ballot measures

In the Supreme Court’s first non-COVID-19 related emergency case regarding a state election requirement relevant to the 2020 presidential election, Justice Breyer refused to overturn a state court decision which allows Maine to use ranked-choice voting.

Maine statute describes ranked-choice voting as a “method of casting and tabulating votes in which voters rank candidates in order of preference, tabulation proceeds in...

CSG Midwest

How should the state tax its citizens? Should the recreational use of marijuana be legal? Does the state need to do more to protect consumers from payday lenders? These are among the policy questions that will be decided this fall not by legislatures, but by the voters themselves.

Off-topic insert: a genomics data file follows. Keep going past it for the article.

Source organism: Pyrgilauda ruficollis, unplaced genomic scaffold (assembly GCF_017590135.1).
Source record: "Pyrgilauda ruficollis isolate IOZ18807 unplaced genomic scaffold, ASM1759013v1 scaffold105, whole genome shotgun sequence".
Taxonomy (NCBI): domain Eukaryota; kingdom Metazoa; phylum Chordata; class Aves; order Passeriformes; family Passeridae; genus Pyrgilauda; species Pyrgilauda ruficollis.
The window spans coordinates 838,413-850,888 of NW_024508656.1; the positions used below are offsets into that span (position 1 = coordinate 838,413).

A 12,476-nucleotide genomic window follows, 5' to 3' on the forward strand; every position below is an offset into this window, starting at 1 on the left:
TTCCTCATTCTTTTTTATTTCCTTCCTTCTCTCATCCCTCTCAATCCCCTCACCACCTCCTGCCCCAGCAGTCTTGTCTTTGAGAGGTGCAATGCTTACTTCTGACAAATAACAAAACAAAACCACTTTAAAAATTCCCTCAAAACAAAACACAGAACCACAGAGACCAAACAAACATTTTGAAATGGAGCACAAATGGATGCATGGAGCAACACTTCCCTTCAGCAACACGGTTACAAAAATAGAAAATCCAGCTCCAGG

In all, ballot measures of some kind are a part of this year’s elections in six Midwestern states.

CSG Midwest recently interviewed legislators and others about these measures, and what’s at stake. Here is an overview of some of the measures to be decided on in Illinois, Michigan, Nebraska, North Dakota and South Dakota.

CSG Midwest

Come November, voters in the Midwest won’t just be deciding on who their state legislators, governors and other elected officials will be. They also will directly decide the future of a wide range of public policies — for example, whether to impose the death penalty in Nebraska and how to set legislative salaries in Minnesota. 

As of early September, 20 proposals in seven Midwestern states had been certified for the November elections, according to Ballotpedia.org. They include a mix of legislatively referred constitutional amendments and citizen-initiated proposals, as well as attempts to overturn recent state legislative actions.